While most would agree Glover Teixeira and Valentina Shevchenko generate some of the lowest levels of buzz amongst the reigning champions, I don’t think anyone is going to argue putting them on the same card creates a strong enough one-two punch to justify them at the top of a PPV. However, upon closer inspection from my end, I ended up growing more excited about UFC 275. In terms of straight physical gifts, Taila Santos appears to be the most difficult challenge for Shevchenko during her reign and how often are we going to continue to doubt Glover Teixeira? I understand why Jiri Prochazka is the favorite, but wasn’t Teixeira the underdog in his previous three contests as well? Hell, the three fights previous that were basically pick ‘em odds. Teixeira got his hand raised each of the last six times. I’m not proclaiming the event will be on the level of an MSG PPV, but it sure as hell pulls its weight.
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Glover Teixeira vs. Jiri Prochazka, Light Heavyweight
I already stated that I understand why Prochazka is the favorite. Being the younger competitor doesn’t always give a fighter an advantage, but Teixeira is 42. Prochazka hasn’t even cracked 30 yet. Prochazka is also longer, faster, and even appears to have the edge in power. I get that many will say Teixeira hits plenty hard himself, but the champion only has one official knock down in the last six years. Prochazka has already doubled that in his two UFC contests. I think it’s safe to say with the loss of speed that tends to come with the aging process, Teixeira has also lost some of his power that used to be the most prodigious element of his attack.
Teixeira was never the fastest guy to begin with, so his lack of speed has never been more apparent. And yet, here he is, the oldest first-time champion in UFC history. Why is the champion continually being disrespected the way he has been on the way to the title?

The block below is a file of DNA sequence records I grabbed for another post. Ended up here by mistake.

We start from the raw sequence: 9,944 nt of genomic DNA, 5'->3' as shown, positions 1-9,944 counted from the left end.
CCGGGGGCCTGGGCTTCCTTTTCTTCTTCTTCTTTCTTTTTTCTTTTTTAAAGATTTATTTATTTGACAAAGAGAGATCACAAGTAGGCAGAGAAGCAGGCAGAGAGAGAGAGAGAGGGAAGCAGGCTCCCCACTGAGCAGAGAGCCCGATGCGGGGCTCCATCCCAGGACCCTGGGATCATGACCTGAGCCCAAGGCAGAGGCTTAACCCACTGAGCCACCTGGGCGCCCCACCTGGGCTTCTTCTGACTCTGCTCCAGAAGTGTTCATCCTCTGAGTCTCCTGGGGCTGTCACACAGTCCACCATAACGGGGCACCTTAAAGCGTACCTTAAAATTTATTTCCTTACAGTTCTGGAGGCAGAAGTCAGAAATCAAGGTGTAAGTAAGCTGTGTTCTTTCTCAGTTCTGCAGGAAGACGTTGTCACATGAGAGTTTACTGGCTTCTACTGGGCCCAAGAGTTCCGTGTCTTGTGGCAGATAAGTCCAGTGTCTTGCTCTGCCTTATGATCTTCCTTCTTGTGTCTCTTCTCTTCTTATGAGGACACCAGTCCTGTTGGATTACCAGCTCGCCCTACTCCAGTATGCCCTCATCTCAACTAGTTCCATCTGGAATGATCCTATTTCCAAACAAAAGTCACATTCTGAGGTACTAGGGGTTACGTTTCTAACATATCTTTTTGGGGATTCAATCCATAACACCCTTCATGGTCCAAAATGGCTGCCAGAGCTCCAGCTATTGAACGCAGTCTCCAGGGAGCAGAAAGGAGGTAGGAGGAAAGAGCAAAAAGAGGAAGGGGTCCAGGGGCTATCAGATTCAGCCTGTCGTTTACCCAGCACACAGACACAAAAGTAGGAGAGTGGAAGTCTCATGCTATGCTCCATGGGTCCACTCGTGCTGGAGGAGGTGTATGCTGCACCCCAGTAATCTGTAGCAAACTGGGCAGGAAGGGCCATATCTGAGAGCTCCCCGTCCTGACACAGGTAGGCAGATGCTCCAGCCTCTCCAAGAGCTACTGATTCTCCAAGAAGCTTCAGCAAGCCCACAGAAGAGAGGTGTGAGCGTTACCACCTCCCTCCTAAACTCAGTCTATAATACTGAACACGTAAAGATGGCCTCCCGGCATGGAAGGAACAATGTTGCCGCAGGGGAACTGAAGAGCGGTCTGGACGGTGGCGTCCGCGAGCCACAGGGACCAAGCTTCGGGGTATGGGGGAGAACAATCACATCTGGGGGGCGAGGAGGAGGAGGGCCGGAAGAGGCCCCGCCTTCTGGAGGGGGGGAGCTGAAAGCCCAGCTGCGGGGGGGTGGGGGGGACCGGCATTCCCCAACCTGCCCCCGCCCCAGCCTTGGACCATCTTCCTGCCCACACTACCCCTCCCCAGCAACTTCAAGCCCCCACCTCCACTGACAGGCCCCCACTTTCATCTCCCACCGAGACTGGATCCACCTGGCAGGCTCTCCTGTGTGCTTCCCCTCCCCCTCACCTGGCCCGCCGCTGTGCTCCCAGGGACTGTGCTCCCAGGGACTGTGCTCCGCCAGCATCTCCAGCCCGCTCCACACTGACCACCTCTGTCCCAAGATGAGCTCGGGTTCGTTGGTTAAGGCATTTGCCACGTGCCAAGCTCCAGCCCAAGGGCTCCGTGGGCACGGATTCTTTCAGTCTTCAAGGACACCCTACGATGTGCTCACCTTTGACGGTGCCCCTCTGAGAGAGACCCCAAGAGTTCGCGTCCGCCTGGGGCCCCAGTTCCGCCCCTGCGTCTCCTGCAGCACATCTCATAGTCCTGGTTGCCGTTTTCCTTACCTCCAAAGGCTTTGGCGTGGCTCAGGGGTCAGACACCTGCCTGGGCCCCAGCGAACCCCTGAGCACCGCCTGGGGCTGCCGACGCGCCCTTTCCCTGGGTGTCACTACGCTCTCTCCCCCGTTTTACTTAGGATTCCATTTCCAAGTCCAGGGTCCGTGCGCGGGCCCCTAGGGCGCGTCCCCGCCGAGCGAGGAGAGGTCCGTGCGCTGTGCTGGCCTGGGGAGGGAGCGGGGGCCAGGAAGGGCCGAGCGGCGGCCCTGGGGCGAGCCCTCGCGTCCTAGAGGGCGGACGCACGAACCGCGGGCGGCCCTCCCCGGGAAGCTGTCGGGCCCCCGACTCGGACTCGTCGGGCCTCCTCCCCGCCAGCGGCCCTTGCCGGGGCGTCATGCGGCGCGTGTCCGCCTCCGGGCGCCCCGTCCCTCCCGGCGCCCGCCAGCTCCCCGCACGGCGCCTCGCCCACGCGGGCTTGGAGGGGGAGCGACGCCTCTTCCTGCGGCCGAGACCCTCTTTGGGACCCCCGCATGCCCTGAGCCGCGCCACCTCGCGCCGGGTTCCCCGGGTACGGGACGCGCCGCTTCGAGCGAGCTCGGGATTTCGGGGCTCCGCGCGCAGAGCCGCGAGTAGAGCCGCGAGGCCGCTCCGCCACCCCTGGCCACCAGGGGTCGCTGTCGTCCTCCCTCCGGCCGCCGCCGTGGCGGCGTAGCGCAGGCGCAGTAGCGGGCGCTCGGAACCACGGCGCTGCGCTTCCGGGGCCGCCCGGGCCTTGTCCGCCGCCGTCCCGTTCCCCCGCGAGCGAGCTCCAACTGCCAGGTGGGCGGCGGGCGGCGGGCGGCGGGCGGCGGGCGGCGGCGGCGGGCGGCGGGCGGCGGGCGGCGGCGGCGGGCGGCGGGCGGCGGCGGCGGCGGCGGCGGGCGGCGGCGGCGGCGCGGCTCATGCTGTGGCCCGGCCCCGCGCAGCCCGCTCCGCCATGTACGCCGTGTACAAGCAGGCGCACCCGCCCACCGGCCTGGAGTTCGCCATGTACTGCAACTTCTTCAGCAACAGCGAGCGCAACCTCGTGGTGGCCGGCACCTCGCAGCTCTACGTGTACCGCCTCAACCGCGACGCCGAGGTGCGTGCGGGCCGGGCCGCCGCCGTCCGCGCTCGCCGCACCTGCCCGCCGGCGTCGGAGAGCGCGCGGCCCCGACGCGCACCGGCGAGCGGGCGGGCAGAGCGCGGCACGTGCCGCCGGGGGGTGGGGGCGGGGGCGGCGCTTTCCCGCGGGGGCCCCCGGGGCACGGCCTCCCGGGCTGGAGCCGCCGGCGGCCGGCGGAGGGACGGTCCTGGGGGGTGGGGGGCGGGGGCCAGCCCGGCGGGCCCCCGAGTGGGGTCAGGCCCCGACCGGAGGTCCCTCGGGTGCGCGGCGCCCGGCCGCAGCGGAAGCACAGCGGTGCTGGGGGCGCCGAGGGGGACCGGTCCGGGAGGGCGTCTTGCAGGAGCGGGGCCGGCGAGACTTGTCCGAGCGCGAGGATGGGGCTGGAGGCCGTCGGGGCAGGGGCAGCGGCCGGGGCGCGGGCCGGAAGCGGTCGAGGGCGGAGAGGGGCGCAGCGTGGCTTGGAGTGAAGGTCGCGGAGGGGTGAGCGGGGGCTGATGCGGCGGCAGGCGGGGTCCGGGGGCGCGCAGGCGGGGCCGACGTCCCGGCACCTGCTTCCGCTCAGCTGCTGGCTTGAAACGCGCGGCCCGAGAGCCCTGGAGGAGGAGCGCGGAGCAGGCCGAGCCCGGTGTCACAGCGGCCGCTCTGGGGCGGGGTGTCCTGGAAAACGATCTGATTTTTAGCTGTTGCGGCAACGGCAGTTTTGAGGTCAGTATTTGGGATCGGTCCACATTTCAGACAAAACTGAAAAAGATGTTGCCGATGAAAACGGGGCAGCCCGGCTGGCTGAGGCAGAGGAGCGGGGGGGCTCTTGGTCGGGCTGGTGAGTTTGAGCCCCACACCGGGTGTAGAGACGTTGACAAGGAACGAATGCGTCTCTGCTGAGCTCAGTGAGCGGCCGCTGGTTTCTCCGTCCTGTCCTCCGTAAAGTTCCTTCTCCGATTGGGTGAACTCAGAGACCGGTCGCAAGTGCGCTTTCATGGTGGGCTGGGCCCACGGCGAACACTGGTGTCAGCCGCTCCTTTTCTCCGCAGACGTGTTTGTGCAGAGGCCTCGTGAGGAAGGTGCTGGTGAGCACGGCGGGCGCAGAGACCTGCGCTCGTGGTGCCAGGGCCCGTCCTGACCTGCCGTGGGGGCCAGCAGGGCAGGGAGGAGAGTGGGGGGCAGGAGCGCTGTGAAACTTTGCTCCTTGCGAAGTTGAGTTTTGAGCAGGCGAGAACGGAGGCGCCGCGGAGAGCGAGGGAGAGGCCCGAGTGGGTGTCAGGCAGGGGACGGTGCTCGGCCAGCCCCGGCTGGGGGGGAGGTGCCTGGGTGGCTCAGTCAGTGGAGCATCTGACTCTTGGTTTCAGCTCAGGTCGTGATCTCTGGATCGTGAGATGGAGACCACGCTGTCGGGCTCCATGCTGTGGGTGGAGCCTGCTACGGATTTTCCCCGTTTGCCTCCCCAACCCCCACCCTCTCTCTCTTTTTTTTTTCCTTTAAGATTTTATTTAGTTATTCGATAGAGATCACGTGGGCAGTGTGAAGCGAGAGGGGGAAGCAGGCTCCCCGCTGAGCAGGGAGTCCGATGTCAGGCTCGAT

A lot of it has to do with favorable matchups for the Brazilian. That isn’t intended to be a knock on Teixeira; everyone who has ever grabbed the belt has had lucky bounces go their way as you don’t win the title without that. But prior to beginning his current winning streak, Teixeira was losing on a consistent basis to fighters who have been able to outwrestle him. Even during this streak, he struggled against fighters with a wrestling background in Ion Cutelaba and Nikita Krylov. Teixeira struggled to get both of them down, needing a stoppage when it looked like he was on his way to lose to Cutelaba and eeking out a split over Krylov. Everyone else in that run has been considered an average defensive wrestler at best. Prochazka’s takedown defense isn’t porous, but it sure is a question mark at this level.
However, an argument could also be made that Teixeira has struggled against lanky, athletic strikers as well. Alexander Gustafsson had his way with Teixeira and that was five years ago. Surely, a slower version of Teixeira than we saw on that day is going to be easier pickings for someone like Prochazka? After all, Prochazka is a fantastic athlete with a deep striking arsenal that can land his offense out of nowhere. And while I point out that Teixeira has only one knockdown in the last six years, he’s been knocked down himself five times in that same span. At first glance, it feels like it’s elementary that Prochazka lands some sort of flying or spinning attack and dethrones the aged champion.